In the current market, landlords have embarked on various projects in their office towers to attract and keep tenants.
“They’re trying to spruce up old buildings as well. They’re also trying to make it attractive for tenants to step up … so people cannot only move into a building for cheaper rent but also into a nicer space,” says Gatzsch.
“Employee retention is still a key even for a very healthy job market. What we’re finding too is a lot of spaces have to compete to keep the good people in the oil and gas industry. They are spending money – frugally. But they are spending money on trying to develop nice offices and stretch the dollars that way.”
For Lignum, which is busier now than it has been in the past, that means work on stairwells, elevators and the rethinking of cubicles in offices so space is more productive and more collaborative.
“I think in the future we’re going to see technology and 3D printing become more prevalent so that the designers can play a lot more and do a lot more fun and organic designs,” says Gatzsch. “That will definitely challenge traditional contractors and hopefully some of us can step up to the occasion and make some really great spaces.”
Soaring vacancy rates have obviously put downward pressure on rental rates in the downtown office market, making the core a much more attractive proposition for companies wanting to move into the heart of the city.
Jill Truscott, manager of sales and marketing with Wolf Custom Homes, says the homebuilder moved its offices from the suburbs to the downtown earlier this year. The company has its corporate office now in the heart of downtown Calgary in Bankers Hall. Prior to the move, it was located in the southeast near the Deerfoot Inn and Casino.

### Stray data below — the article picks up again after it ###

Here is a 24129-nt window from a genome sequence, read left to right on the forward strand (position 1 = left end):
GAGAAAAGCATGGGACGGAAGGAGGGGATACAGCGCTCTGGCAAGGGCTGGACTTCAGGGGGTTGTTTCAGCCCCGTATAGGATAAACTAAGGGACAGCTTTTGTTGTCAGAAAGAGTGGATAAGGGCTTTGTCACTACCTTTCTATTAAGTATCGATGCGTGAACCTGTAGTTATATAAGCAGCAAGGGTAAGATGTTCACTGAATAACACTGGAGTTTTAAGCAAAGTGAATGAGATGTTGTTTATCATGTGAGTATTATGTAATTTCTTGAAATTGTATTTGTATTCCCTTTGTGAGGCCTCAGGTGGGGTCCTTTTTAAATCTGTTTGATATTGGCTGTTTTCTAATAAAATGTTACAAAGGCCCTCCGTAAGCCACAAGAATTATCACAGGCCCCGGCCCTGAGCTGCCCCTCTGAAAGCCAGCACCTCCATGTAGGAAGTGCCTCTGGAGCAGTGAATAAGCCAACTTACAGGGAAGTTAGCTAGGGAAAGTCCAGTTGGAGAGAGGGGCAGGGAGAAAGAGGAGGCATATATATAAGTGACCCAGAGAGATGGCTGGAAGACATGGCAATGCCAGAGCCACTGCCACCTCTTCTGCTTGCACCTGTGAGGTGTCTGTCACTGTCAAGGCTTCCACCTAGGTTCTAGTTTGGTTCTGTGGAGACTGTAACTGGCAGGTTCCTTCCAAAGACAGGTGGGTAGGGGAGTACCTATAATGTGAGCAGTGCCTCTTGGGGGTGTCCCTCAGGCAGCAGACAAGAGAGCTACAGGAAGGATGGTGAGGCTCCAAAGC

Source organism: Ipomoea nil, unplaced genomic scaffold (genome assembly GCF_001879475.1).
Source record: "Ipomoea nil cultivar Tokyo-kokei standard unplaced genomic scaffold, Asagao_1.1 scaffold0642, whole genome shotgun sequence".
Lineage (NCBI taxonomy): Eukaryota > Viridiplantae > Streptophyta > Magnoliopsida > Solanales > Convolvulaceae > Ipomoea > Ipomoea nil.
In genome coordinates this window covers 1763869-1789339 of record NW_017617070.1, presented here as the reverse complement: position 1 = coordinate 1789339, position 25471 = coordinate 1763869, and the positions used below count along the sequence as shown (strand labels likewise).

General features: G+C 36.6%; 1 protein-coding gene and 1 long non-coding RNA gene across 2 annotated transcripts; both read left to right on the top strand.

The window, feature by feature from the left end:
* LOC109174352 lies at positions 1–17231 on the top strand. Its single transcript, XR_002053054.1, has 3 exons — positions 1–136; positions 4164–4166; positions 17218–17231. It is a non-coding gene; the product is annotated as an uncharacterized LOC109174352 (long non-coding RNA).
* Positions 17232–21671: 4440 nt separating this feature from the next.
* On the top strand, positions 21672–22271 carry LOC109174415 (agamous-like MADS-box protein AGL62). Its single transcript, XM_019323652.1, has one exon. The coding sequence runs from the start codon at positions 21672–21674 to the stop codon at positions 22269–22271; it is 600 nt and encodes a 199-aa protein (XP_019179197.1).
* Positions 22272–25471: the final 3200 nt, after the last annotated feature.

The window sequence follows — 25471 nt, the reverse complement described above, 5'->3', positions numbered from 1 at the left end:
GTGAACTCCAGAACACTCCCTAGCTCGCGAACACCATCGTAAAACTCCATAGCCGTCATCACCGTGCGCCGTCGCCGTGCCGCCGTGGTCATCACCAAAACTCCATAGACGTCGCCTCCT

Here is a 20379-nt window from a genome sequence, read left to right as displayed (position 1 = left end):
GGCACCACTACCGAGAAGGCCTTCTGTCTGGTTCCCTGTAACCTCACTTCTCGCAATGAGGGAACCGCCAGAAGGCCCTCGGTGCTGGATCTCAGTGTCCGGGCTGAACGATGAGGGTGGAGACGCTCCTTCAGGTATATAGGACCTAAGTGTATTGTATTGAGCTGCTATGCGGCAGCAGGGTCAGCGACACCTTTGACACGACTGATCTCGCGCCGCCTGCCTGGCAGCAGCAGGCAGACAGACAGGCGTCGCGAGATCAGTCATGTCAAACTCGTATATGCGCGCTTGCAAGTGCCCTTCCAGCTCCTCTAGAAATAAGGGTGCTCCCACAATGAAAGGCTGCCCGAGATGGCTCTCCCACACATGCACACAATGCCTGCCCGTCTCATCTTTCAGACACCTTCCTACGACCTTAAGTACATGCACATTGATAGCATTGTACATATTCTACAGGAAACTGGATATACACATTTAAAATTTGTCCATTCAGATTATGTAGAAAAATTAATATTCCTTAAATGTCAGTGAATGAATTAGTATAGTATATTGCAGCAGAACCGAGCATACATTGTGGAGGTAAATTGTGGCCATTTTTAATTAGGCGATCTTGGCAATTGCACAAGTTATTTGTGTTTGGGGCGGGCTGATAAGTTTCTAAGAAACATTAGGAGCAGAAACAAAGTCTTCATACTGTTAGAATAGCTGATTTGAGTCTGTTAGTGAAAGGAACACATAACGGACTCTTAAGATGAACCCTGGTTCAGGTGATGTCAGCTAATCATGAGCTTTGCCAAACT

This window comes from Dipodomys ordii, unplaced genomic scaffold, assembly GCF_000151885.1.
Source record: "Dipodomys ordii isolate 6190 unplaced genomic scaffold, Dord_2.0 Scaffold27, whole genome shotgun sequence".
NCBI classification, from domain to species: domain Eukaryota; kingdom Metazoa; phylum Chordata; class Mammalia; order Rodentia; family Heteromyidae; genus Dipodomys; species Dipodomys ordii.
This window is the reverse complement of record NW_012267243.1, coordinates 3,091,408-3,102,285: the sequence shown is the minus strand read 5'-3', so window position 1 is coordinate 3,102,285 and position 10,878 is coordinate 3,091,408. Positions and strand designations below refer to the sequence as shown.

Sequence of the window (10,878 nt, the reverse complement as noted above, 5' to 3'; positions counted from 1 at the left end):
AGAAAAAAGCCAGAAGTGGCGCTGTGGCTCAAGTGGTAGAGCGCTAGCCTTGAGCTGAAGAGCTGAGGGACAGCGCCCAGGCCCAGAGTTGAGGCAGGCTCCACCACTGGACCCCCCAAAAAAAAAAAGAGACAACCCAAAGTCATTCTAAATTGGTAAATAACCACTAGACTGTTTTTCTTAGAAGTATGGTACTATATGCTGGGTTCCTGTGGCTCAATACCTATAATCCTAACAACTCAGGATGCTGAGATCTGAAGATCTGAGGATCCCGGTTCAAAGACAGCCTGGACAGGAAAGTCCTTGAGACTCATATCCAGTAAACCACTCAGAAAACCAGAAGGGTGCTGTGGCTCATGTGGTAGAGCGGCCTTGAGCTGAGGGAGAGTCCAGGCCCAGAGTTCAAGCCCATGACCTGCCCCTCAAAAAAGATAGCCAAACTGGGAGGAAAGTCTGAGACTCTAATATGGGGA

“We’ve got greater access to the clients that we’re working with. A lot of our clients are professionals working in this area. It just made it easier for everyone to exchange information and get together and have discussions,” says Truscott.
“We’ve got a beautiful space to work in. It brought down our overhead. It put us closer to our clients. It was a very practical decision for us…. Everybody has been really pleased with the transition. It was a good move for all of us – our clients, our vendors and for us as a team to work together in one spot.”
Kris Hong, a downtown leasing associate with Barclay Street Real Estate, says there’s just so much competition and options in the market today. Landlords are taking the opportunity to turn vacant space, that has been on the market forever, into an amenity to attract new tenants.
“They’re trying to be more creative,” says Hong.
And Aspen Properties is leading the charge in this direction. As of June, it had offers to lease on 50 per cent of its redeveloped building. It purchased the building two years ago with a vision of repositioning it to take advantage of a changing market. Construction began in the summer of 2016.
Besides all the work done inside the building, the entrance will be spruced up and not look like a traditional office lobby. A Plus 15 is being built from the building to the Bankers Court tower.
It is a vision of moving office towers away from being just a place of work to playful, fun places.
“And very different than the feeling that office towers have historically had,” says Hutcheson.
“It’s just really fun to be working outside of the box and what we’ve all done for so many years, and now to reinvent the way an office building feels has been really fun for us.”